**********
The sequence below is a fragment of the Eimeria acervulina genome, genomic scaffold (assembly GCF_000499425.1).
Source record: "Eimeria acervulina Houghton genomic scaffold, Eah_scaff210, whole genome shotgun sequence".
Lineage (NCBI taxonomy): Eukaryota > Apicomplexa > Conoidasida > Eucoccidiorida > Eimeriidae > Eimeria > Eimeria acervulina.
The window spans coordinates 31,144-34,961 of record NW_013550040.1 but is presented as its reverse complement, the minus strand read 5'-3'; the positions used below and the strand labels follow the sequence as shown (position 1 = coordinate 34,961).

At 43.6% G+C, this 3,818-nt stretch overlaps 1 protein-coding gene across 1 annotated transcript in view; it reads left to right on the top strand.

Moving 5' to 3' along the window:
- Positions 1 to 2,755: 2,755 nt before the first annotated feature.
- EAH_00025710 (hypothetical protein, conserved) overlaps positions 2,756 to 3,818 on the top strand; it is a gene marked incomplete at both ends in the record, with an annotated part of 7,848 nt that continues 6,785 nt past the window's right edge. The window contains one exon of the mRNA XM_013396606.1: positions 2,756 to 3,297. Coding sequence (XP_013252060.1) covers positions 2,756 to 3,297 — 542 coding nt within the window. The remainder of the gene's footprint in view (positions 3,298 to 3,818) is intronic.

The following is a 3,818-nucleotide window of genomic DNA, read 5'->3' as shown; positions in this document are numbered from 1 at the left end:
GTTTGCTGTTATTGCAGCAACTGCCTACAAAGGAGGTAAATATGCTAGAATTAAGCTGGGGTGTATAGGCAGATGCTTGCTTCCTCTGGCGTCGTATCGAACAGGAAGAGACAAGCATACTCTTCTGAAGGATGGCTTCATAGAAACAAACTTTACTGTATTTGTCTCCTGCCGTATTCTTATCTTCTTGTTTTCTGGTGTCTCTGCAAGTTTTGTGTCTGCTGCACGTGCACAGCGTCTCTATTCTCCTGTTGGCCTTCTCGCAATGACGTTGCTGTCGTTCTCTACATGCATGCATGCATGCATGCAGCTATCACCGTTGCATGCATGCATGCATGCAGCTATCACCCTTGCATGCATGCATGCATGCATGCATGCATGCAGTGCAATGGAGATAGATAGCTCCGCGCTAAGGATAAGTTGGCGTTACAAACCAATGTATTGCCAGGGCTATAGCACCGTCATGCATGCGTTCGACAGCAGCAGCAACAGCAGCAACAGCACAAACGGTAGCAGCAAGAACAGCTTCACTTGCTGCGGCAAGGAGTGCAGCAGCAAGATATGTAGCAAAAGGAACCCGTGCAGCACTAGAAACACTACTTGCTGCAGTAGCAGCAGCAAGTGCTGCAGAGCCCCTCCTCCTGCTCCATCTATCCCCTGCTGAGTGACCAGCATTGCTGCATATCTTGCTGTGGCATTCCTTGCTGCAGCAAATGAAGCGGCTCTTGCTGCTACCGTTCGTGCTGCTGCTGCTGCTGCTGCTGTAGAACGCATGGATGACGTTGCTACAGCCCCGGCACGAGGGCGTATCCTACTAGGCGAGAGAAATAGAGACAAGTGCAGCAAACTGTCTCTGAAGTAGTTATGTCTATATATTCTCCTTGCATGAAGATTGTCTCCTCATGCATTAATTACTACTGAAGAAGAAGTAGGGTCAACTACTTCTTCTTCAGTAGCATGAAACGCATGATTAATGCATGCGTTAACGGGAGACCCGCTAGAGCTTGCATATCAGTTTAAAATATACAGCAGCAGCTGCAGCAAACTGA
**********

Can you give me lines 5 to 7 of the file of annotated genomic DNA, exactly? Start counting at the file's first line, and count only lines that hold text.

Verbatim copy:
At 43.6% G+C, this 3,818-nt stretch overlaps 1 protein-coding gene across 1 annotated transcript in view; it reads left to right on the top strand.

Moving 5' to 3' along the window:
- Positions 1 to 2,755: 2,755 nt before the first annotated feature.